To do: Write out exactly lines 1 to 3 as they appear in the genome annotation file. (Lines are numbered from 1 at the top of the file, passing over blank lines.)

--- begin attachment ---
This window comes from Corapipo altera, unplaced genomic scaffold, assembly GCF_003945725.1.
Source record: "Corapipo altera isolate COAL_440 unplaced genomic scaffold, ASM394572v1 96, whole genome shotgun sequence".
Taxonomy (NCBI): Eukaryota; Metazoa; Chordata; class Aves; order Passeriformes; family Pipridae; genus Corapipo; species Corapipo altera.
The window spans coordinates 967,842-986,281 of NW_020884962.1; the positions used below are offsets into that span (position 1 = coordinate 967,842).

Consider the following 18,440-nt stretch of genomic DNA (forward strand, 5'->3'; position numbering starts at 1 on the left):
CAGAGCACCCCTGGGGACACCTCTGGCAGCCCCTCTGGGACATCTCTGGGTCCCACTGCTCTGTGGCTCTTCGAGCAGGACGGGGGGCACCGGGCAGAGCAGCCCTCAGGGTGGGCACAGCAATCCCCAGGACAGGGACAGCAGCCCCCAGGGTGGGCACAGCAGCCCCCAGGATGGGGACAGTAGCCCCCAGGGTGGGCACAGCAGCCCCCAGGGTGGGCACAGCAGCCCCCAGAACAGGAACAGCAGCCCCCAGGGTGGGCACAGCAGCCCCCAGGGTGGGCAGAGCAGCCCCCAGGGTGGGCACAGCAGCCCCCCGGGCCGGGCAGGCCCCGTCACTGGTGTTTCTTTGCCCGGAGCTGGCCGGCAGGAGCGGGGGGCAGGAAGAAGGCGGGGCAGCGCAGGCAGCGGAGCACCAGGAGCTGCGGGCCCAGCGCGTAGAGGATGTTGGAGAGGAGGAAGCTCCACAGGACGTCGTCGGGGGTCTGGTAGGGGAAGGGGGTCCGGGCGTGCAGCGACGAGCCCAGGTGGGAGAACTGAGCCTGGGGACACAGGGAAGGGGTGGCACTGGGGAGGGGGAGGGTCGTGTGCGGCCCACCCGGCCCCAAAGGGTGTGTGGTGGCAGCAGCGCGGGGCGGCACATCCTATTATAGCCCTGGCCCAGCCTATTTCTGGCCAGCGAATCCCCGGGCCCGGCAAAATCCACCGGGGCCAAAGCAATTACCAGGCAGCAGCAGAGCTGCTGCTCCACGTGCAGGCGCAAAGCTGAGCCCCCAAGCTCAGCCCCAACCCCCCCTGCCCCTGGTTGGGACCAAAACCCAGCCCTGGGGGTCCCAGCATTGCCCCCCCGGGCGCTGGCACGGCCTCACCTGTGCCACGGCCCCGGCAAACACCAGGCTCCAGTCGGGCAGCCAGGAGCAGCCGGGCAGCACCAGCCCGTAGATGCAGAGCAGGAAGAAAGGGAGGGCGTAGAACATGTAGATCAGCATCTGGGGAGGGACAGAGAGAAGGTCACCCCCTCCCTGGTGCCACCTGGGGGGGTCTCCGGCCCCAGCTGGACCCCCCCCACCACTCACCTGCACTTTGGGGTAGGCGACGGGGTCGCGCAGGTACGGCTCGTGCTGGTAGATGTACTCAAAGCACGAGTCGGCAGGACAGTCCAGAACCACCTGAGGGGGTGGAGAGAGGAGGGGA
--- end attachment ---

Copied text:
This window comes from Corapipo altera, unplaced genomic scaffold, assembly GCF_003945725.1.
Source record: "Corapipo altera isolate COAL_440 unplaced genomic scaffold, ASM394572v1 96, whole genome shotgun sequence".
Taxonomy (NCBI): Eukaryota; Metazoa; Chordata; class Aves; order Passeriformes; family Pipridae; genus Corapipo; species Corapipo altera.